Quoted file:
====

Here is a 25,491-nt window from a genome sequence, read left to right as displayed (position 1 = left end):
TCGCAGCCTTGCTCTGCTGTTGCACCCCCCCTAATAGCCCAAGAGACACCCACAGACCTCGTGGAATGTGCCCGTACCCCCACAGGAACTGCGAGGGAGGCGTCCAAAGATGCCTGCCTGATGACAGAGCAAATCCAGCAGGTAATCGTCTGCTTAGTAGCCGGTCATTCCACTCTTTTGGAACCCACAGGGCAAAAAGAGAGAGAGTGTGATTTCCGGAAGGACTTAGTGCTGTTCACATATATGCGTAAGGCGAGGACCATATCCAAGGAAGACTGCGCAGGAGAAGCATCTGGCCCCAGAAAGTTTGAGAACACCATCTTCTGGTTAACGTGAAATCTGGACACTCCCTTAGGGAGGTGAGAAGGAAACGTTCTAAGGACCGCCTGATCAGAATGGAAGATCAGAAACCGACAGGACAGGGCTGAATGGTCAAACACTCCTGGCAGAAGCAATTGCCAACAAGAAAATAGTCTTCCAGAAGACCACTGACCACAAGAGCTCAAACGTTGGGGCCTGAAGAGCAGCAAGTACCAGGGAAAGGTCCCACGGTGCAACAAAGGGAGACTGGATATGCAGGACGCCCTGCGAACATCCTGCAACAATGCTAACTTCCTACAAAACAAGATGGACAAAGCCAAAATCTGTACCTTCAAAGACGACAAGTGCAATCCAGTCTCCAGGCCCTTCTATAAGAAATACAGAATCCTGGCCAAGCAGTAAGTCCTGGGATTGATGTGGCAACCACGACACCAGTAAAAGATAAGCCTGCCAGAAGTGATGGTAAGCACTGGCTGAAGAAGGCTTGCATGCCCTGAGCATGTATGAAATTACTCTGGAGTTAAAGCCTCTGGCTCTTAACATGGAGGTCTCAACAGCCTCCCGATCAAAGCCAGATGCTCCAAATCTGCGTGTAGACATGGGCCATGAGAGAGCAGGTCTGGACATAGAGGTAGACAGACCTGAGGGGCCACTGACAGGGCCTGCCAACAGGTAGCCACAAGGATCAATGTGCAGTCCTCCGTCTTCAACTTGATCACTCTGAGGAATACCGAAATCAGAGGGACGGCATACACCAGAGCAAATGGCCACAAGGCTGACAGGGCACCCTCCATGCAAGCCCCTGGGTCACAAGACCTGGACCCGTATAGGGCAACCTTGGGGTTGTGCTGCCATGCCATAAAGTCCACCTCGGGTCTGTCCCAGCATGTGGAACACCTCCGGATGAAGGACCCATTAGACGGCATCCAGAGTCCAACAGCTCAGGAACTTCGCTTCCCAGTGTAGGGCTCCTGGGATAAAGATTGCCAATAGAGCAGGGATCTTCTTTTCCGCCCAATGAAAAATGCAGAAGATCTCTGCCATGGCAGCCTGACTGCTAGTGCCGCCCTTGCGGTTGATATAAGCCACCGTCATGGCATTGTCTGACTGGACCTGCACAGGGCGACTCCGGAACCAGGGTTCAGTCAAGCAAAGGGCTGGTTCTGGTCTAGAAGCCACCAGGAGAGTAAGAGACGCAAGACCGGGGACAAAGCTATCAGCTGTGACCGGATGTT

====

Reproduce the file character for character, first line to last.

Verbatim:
Here is a 25,491-nt window from a genome sequence, read left to right as displayed (position 1 = left end):
TCGCAGCCTTGCTCTGCTGTTGCACCCCCCCTAATAGCCCAAGAGACACCCACAGACCTCGTGGAATGTGCCCGTACCCCCACAGGAACTGCGAGGGAGGCGTCCAAAGATGCCTGCCTGATGACAGAGCAAATCCAGCAGGTAATCGTCTGCTTAGTAGCCGGTCATTCCACTCTTTTGGAACCCACAGGGCAAAAAGAGAGAGAGTGTGATTTCCGGAAGGACTTAGTGCTGTTCACATATATGCGTAAGGCGAGGACCATATCCAAGGAAGACTGCGCAGGAGAAGCATCTGGCCCCAGAAAGTTTGAGAACACCATCTTCTGGTTAACGTGAAATCTGGACACTCCCTTAGGGAGGTGAGAAGGAAACGTTCTAAGGACCGCCTGATCAGAATGGAAGATCAGAAACCGACAGGACAGGGCTGAATGGTCAAACACTCCTGGCAGAAGCAATTGCCAACAAGAAAATAGTCTTCCAGAAGACCACTGACCACAAGAGCTCAAACGTTGGGGCCTGAAGAGCAGCAAGTACCAGGGAAAGGTCCCACGGTGCAACAAAGGGAGACTGGATATGCAGGACGCCCTGCGAACATCCTGCAACAATGCTAACTTCCTACAAAACAAGATGGACAAAGCCAAAATCTGTACCTTCAAAGACGACAAGTGCAATCCAGTCTCCAGGCCCTTCTATAAGAAATACAGAATCCTGGCCAAGCAGTAAGTCCTGGGATTGATGTGGCAACCACGACACCAGTAAAAGATAAGCCTGCCAGAAGTGATGGTAAGCACTGGCTGAAGAAGGCTTGCATGCCCTGAGCATGTATGAAATTACTCTGGAGTTAAAGCCTCTGGCTCTTAACATGGAGGTCTCAACAGCCTCCCGATCAAAGCCAGATGCTCCAAATCTGCGTGTAGACATGGGCCATGAGAGAGCAGGTCTGGACATAGAGGTAGACAGACCTGAGGGGCCACTGACAGGGCCTGCCAACAGGTAGCCACAAGGATCAATGTGCAGTCCTCCGTCTTCAACTTGATCACTCTGAGGAATACCGAAATCAGAGGGACGGCATACACCAGAGCAAATGGCCACAAGGCTGACAGGGCACCCTCCATGCAAGCCCCTGGGTCACAAGACCTGGACCCGTATAGGGCAACCTTGGGGTTGTGCTGCCATGCCATAAAGTCCACCTCGGGTCTGTCCCAGCATGTGGAACACCTCCGGATGAAGGACCCATTAGACGGCATCCAGAGTCCAACAGCTCAGGAACTTCGCTTCCCAGTGTAGGGCTCCTGGGATAAAGATTGCCAATAGAGCAGGGATCTTCTTTTCCGCCCAATGAAAAATGCAGAAGATCTCTGCCATGGCAGCCTGACTGCTAGTGCCGCCCTTGCGGTTGATATAAGCCACCGTCATGGCATTGTCTGACTGGACCTGCACAGGGCGACTCCGGAACCAGGGTTCAGTCAAGCAAAGGGCTGGTTCTGGTCTAGAAGCCACCAGGAGAGTAAGAGACGCAAGACCGGGGACAAAGCTATCAGCTGTGACCGGATGTT